| Wed, 14 Sep, 09:40–10:40|Montanistika Building

Orals: Wed, 14 Sep | Montanistika Building

Chairperson: Claudio Rosenberg
Šime Bilić, Vesnica Garašić, and Alan B. Woodland

Numerous outcrops of ultramafic rocks consisting mostly of peridotites occur in the area of Banovina, in Croatia. These rocks were formed as parts of the former Earth's mantle and belong to the Central Dinaride Ophiolite Belt (CDOB), which is direct proof of the existence and closure of the Neothetys ocean in the northern part of the Balkan area. Previous studies have considered these peridotites as fertile, subcontinental parts of the mantle with complex chemistry. This research presents a more detailed petrographic and chemical analysis, focused solely on peridotites as dominant ophiolitic member, with the intention to sort between different types of Banovina peridotites and offer the model for their petrogenesis.   

Detailed field work, mapping and petrographic analyses have revealed that Banovina peridotites occur as two texturally, lithologicaly and mineralogicaly different types, that crop out in two geographically different belts, the northern (N-belt) and the southern (S-belt). The N-belt contains mostly serpentinite breccias and serpentinized, depleted and mostly porphyroclastic spinel lherzolites that occur in the form of mélange, while S-belt comprises larger masses of peridotites which consist predominantly of fertile spinel lherzolites with equigranular to porphyroclastic textures. Bulk rock analyses have shown that spinel lherzolites from the S-belt have lower Cr# and Mg# and higher content of Al2O3, CaO, Na2O, TiO2 and REE than spinel lherzolites from N-belt, and same relations, excluding the REE, can be seen in the chemistry of clinopyroxenes and orthopyroxenes. Spinels from the N-belt spinel lherzolites have a significantly higher Cr# (12,7 – 50,7) then those from the S-belt spinel lherzolites (7,7 – 10,8). Two types of dunites, which were found only within S-belt peridotites, have very different petrographic and chemical characteristics. Pyroxene rich dunite is characterized by a coarse-grained protogranular to porphyroclastic texture, high modal pyroxenes (up to 10 vol. %) and spinels enriched in MgO, Al2O3 and NiO. The second type of dunite has small-grained equigranular texture, contains amphibole (up to 1 vol. %), pyroxene (< 1 vol. %) and spinels enriched in Cr2O3 and FeOT. Geochemical analysis of all peridotites indicate that the S-belt peridotites represent a subcontinental mantle which have been formed through the initial rifting phase during which they ascended to the upper crust. Peridotites from the S-belt are classified as orogenic peridotites. The geochemical characteristics of N-belt peridotites indicate their origin from a suboceanic mantle formed within mid ocean ridge environment and are classified as ophiolitic peridotites. Dunites show different geochemical characteristics and may have been formed by different geological processes. The diverse lithology of ultramafics in the limited space of the S-belt indicates very heterogeneous nature of the subcontinental mantle. As a part of the CDOBs, peridotites from Banovina indicate that the CDOB record three different phases of ocean evolution, the early phase of the initial rift and opening of the ocean (S-belt peridotites), later phase of the already developed ocean (N-belt peridotites) and also the phase of ocean closure which is evident from the mélange occurrences.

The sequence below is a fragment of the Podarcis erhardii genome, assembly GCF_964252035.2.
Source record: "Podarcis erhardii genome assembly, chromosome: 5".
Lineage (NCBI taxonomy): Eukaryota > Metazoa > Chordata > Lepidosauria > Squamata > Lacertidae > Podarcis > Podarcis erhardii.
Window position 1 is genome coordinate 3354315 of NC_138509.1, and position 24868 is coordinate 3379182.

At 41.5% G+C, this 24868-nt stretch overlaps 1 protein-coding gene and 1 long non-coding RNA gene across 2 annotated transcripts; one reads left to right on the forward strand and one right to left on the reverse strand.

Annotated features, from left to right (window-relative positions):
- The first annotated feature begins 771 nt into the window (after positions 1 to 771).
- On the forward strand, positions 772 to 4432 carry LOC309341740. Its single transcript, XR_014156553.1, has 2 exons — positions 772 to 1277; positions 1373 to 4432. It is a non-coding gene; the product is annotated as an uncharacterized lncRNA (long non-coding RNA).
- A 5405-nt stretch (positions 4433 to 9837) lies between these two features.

How to cite: Bilić, Š., Garašić, V., and Woodland, A. B.: Two types of peridotites in the area of Banovina, Croatia and their petrogenesis, 15th Emile Argand Conference on Alpine Geological Studies, Ljubljana, Slovenia, 12–14 Sep 2022, alpshop2022-10, https://doi.org/10.5194/egusphere-alpshop2022-10, 2022.

Duje Smirčić, Matija Vukovski, Damir Slovenec, Duje Kukoč, Mirko Belak, Tonći Grgasović, Branimir Šegvić, and Luka Badurina

The Middle Triassic period represents a very dynamic time in a broader Tethyan region. Tectonic movements related to disintegration of Pangea and opening of the Neotethys gave rise to the formation of volcanic and volcaniclastic deposits. In the NW Croatia, these rocks outcrop in approximately 60 km long intra-Pannonian Mountain chain (Mts. Kalnik, Ivanščica, Strahinjščica, Kuna Gora, Desinić Gora and Ravna Gora), representing the junction between the Southern Alps and Internal Dinarides. Among these mountains, Mt. Ivanščica represents a complex structure built of shallow-marine to pelagic successions originating off the passive continental margin of Adria microplate. These deposits are found in a tectonic contact with ophiolitic mélange containing remnants of Neotethys. Middle Triassic volcanic and volcaniclastic rocks from this area include basic/intermediate to acidic effusive and pyroclastic lithologies and are interfingered with marine sediments.